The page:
Double success for the Faculty of Pharmacy on the IVA 100 list
10 May 2022
The SweDeliver national competence center and the new ADAC technology with potential to open new doors in cancer treatment – both based at the Faculty of Pharmacy – take place on the new IVA 100 list, this year focusing on Technology in the service of mankind.
The Royal Swedish Academy of Engineering Sciences, IVA, has published this year's 100 list with focus on Technology in the service of mankind. Among the projects recognised for "great potential for business and societal benefit" is the SweDeliver national competence center in drug delivery, and ADAC, a technology with capacity to enable completely new possibilities in personalised cancer therapies – both led by researchers at the Faculty of Pharmacy.
“Immunotherapy as a cancer treatment is a science still facing the challenge to increase the number of tumor-specific T cells and to make them seek out and destroy cancer cells. In collaboration with the SciLifeLab Drug Discovery and Development Platform, our group chose a partly alternative strategy and developed a method where we, via an injection, make the tumor visible to the immune system and accelerate the production of the exact T cells required. If all goes well, our innovation, ADAC, has the capacity to take science over a very important threshold,” says Sara Mangsbo, research director at the Department of Pharmacy.
With the 100 list, IVA provides the foundation for new bridges between academia and industry. Thus, strengthening the platform to turn research with potential to change the world into actual benefits. The 2022 list is highlighting projects, innovations and infrastructures that might contribute to, among many important values, increased sustainability, equality and health for everyone. The selection assesses above all the potential for business development and benefit for users, companies and society. However, the basic criterion is and remains scientific excellence.
“With SweDeliver, we play a crucial part in establishing Sweden along the frontline of needs-driven pharmaceutical research. Together with our 16 European industry partners, we have built an internationally strong research portfolio generating necessary knowledge for the development of new drugs for diseases without effective treatment. In parallel, we prepare our junior researchers for leading positions in Swedish Life Science. The fact that IVA is rewarding our competence center with a place on the 100 list is a powerful recognition of the important work we perform in a technologically challenging domain,” states Christel Bergström, Center Director and Professor of Molecular Pharmaceutics.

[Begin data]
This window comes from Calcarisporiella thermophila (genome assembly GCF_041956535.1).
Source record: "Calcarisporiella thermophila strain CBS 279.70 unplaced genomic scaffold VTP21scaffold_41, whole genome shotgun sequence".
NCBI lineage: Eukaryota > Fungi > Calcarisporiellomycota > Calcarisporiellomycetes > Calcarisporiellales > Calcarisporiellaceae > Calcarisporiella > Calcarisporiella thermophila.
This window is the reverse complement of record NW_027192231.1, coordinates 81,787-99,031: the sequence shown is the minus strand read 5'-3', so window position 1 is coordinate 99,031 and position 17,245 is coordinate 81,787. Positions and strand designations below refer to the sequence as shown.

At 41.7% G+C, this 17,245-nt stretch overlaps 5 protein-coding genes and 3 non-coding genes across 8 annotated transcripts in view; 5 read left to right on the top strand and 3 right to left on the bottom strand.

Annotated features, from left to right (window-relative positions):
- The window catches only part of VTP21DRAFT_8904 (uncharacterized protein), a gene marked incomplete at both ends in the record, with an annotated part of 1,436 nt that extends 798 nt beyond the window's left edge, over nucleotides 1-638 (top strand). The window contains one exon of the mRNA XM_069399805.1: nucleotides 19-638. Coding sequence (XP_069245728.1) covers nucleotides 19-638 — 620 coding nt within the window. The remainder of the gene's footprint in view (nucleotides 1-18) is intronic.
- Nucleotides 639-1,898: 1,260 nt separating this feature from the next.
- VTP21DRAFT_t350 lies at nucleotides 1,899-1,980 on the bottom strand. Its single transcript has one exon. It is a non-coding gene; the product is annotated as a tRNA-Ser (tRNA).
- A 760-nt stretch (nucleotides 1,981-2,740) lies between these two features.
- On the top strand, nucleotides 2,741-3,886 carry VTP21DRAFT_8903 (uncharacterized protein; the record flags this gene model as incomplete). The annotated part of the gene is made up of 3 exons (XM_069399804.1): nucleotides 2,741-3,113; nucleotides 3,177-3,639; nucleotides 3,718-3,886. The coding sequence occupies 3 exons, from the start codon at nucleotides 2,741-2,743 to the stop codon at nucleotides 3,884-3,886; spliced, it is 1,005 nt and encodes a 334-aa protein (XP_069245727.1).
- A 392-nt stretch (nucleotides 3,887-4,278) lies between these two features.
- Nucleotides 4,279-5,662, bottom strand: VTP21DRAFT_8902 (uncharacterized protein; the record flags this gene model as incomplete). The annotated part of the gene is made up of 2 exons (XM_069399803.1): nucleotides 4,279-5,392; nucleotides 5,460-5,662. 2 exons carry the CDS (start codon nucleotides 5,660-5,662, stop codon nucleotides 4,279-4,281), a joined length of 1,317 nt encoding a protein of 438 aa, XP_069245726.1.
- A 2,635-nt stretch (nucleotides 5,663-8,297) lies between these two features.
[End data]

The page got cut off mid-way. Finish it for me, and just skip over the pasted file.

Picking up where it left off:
The 100 list is presented by Research2Business, an IVA project working to make Sweden a global leader in transforming academic research in technical and economic sciences into innovation and industrial competitiveness. The list committee consists of more than 40 qualified representatives for academia, industry and public organisations, and a position on the 100 list will provide new and increased contact areas to potential collaborations.
“Today we continue to develop ADAC within the framework of our newly started company Strike Pharma AB. We have a very competent team and the funding to take us a long way forward, and that we now are also holding a position on the 100 list adds both important inspiration and new opportunities in our work to shorten the path to cancer treatment, so the future definitely looks promising,” states Sara Mangsbo.
- With the 100-list, the Royal Swedish Academy of Engineering Sciences highlights research with potential to create benefits in the foreseeable future.
- In focus of this year’s 100 list is Technology in the service of mankind.
- SweDeliver is a world-leading research and competence center in drug delivery with academic hub at Uppsala University's Faculty of Pharmacy.
- Antibody Drug Affinity Conjugate (ADAC), developed by Sara Mangsbo, is based on creating synthetic fragments of proteins, similar to those found in the tumor and injecting them into the patient. This exposes the tumor to the immune system, which consequently begins to produce completely new, tumor-specific T cells, which in turn lead the already existing T cells to identify and destroy the tumor.